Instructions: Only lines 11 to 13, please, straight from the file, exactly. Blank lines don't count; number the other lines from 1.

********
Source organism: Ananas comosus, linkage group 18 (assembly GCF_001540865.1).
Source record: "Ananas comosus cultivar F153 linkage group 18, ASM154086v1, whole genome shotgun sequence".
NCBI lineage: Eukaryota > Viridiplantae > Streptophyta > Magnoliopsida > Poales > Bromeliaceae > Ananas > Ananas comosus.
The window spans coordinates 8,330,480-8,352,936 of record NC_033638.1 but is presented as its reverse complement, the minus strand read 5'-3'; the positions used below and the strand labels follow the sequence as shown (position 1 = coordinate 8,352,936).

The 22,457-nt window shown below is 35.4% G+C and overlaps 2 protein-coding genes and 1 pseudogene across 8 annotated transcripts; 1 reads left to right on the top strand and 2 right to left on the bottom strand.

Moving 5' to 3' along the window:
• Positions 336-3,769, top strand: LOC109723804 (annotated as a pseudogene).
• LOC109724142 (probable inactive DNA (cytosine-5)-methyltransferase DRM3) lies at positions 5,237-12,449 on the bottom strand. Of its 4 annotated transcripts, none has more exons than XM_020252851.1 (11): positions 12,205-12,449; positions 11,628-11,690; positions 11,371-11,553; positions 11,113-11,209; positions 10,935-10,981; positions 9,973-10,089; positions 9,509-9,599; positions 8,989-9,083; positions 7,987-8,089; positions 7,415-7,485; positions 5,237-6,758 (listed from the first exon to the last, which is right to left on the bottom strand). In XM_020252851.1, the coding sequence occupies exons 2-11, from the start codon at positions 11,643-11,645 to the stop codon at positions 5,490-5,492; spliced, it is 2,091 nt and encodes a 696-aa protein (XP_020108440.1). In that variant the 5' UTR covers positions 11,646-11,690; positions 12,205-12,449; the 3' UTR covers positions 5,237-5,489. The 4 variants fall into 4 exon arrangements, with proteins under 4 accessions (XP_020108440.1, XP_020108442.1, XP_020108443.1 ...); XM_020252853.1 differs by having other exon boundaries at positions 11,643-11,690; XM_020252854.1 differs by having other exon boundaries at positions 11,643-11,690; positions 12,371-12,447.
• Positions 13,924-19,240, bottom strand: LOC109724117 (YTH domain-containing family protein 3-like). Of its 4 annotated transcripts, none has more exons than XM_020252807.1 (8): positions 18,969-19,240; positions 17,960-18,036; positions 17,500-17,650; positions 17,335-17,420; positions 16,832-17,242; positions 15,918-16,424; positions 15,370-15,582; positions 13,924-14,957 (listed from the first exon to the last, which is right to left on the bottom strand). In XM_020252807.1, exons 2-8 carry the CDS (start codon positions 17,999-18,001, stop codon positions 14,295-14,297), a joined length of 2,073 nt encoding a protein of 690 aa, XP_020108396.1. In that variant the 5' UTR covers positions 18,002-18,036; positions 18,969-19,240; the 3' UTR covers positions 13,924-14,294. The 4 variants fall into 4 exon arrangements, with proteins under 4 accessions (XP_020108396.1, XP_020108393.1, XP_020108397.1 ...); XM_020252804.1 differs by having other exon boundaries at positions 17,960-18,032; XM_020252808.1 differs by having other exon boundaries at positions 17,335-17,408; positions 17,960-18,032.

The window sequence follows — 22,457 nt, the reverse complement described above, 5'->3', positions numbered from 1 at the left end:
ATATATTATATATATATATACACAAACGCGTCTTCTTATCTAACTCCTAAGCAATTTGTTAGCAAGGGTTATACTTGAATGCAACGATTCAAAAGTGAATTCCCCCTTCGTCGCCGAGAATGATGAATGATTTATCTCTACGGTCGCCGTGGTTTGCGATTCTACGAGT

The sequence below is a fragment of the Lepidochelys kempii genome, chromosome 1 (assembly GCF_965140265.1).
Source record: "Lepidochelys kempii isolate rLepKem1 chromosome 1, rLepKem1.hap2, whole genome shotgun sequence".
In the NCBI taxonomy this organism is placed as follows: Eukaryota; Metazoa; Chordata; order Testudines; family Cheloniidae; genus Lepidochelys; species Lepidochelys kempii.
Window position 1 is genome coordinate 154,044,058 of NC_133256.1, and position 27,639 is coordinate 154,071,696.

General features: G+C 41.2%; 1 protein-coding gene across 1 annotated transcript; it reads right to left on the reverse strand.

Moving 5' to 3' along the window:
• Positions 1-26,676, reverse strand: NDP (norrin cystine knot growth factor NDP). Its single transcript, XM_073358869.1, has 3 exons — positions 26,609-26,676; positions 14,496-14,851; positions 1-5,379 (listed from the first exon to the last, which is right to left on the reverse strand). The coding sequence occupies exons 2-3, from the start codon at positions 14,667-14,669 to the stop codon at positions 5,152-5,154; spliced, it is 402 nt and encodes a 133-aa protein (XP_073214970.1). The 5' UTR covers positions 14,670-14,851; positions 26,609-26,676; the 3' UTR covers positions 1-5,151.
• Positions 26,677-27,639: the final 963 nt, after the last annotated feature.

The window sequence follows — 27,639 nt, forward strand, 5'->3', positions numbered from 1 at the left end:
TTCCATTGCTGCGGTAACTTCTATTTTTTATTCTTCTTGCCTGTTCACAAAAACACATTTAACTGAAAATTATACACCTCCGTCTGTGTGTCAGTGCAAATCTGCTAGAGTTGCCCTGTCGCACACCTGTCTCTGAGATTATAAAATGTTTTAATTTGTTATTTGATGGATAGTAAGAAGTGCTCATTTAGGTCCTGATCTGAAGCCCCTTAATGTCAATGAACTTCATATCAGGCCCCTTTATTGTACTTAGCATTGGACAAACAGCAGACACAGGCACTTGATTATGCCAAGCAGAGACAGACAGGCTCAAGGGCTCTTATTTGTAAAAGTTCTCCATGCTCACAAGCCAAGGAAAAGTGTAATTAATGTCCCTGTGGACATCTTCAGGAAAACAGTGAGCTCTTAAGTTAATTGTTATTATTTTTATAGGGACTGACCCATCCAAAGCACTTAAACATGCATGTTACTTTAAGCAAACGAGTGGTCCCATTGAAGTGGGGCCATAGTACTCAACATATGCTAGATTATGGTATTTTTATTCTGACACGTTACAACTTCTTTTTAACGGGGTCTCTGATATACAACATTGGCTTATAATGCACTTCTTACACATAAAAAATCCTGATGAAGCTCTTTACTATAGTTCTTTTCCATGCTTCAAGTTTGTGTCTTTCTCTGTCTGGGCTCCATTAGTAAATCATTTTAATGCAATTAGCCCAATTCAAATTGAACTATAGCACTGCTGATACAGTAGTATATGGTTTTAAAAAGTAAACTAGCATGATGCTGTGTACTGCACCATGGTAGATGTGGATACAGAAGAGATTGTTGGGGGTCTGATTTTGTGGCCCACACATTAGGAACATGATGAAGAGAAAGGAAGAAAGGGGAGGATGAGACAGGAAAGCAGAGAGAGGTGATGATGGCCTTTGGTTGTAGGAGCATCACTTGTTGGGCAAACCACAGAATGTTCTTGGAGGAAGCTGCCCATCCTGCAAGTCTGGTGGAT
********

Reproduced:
ATATATTATATATATATATACACAAACGCGTCTTCTTATCTAACTCCTAAGCAATTTGTTAGCAAGGGTTATACTTGAATGCAACGATTCAAAAGTGAATTCCCCCTTCGTCGCCGAGAATGATGAATGATTTATCTCTACGGTCGCCGTGGTTTGCGATTCTACGAGT

The sequence below is a fragment of the Lepidochelys kempii genome, chromosome 1 (assembly GCF_965140265.1).
Source record: "Lepidochelys kempii isolate rLepKem1 chromosome 1, rLepKem1.hap2, whole genome shotgun sequence".